Here is the rest of January’s books:
1/16 -17: Freckles (by Gene Stratton-Porter) This and A Girl of the Limberlost remind me of my childhood and Indiana. I grew up playing outside in our vegetable garden and in Holcombe Gardens on Butler University’s campus, and although my childhood was in a very different era than the setting of these books, I never fail to appreciate the attention paid to the natural characteristics of the land and animal life in that part of the country. These books are a celebration of progress and self-improvement through dedication to the land/nature which is a concept I respect and strive to achieve, but progress and preservation of nature are and historically have been considered incongruous concepts. I recommend it for young adults and adult readers who are interested in early twentieth century regional fiction, or any mid-level or better reader interested in nature.
1/18: After Milk and Song (by Erin Mullikin) This is another South Carolina Poetry Initiative chapbook winner, but it happens to be authored by one of my classmates at Clemson. It appears to be currently unavailable, but if you get the chance to read a copy of it, Mullikin’s poems delve deeply into the loss of a parent and reflection on how pieces of them and the lessons they taught you live on. They are beautifully done, and I highly recommend watching out for more works to come by her.
1/19: Mothers & Shadows (by Marta Traba) This novel was recommended to me by a dear friend who, I believe, studied it in one of her college classes. I’m sure she has more intelligent things to say on the topic than I do, but I did enjoy the story. I couldn’t help but draw comparisons between this and the (post)colonial/Caribbean/”ethnic” literature I’ve encountered and studied in the past. It isn’t a happy read, but I think it explores a lot of interesting aspects of human nature, human sexuality, and how those two things influence and play into (a country’s) history. It’s definitely more of an academic read, but I do recommend it if any of those topics interest you.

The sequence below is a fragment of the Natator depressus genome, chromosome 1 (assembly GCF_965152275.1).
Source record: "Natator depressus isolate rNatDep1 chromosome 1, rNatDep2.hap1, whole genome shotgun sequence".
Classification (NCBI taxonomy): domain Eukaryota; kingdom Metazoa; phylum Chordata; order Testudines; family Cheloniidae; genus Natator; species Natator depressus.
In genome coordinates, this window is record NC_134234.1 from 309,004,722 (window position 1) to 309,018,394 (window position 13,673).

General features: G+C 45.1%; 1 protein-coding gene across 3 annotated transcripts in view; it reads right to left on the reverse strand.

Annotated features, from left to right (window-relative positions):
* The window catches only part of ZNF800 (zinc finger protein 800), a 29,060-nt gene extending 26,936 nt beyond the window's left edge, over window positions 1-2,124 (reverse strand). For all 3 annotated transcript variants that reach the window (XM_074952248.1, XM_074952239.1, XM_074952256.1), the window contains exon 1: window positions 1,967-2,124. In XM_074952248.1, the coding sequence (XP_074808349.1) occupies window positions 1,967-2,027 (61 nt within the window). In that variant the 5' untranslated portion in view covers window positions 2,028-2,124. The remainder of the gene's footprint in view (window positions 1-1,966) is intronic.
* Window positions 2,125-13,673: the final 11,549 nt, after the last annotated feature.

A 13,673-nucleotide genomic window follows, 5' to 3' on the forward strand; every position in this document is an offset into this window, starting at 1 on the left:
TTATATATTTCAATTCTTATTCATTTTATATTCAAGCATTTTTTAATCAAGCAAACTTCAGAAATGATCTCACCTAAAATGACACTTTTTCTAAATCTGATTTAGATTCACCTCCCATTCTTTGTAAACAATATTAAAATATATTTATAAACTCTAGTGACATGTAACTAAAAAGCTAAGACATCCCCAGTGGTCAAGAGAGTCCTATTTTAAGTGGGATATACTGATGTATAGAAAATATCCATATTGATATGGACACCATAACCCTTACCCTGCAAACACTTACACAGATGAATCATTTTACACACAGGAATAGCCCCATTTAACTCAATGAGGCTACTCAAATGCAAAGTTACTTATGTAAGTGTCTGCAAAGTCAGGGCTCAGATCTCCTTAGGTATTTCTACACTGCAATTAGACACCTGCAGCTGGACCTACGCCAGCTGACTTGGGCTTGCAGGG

1/20: I made an exception to my rule of “books” each day because I am a dedicated reader of the magazine Bon Appetit (the website, app, and the recipe archive are also incredible, but I stubbornly support print media). I read each issue cover to cover (including all of the food and drink-related ads) the day that it arrives in the mail. So this was February 2013′s issue.
1/21: Mayakovsky’s Revolver: Poems (by Matthew Dickman) What can I say, I really love Matthew Dickman’s work. Also, after meeting him at the Clemson Literary Festival several years back (when I was still a undergrad student director), I must say he is a really nice guy! Mayakovsky’s Revolver, his second book, takes a turn for the dark and emotional topic of his brother’s suicide. I think he handles the topic with great tenderness and tactful sentimentality, but it left me more thankful for my siblings with all the complications of those relationships than sad at the (eventual) loss of them. Although I would recommend his first book, All-American Poem, over this one, I still recommend both.
1/22: The Remains of the Day (by Kazou Ishiguro) I recommend reading all of Ishiguro’s novels. I really respect him as an author, and the wide range of topics he tackles. I am somewhat enamored with literature about the social reorganization of class in England following WWI, and The Remains of the Day falls into this category.
1/23: Steal Like an Artist (by Austin Kleon) I picked up this book on a whim because it reminded me so much of one of my poetry workshop professors in college who encouraged us to carry around notebooks and jot down observations about the people around us and overheard conversations so that we could revisit these scenes for inspiration and details when we sat down to write. This recommends similar practices, but the concepts are pretty straight forward. The only difficult part is establishing the habits required to do this. I’d say this is a borrow-from-the-library kind of book if you read it at all.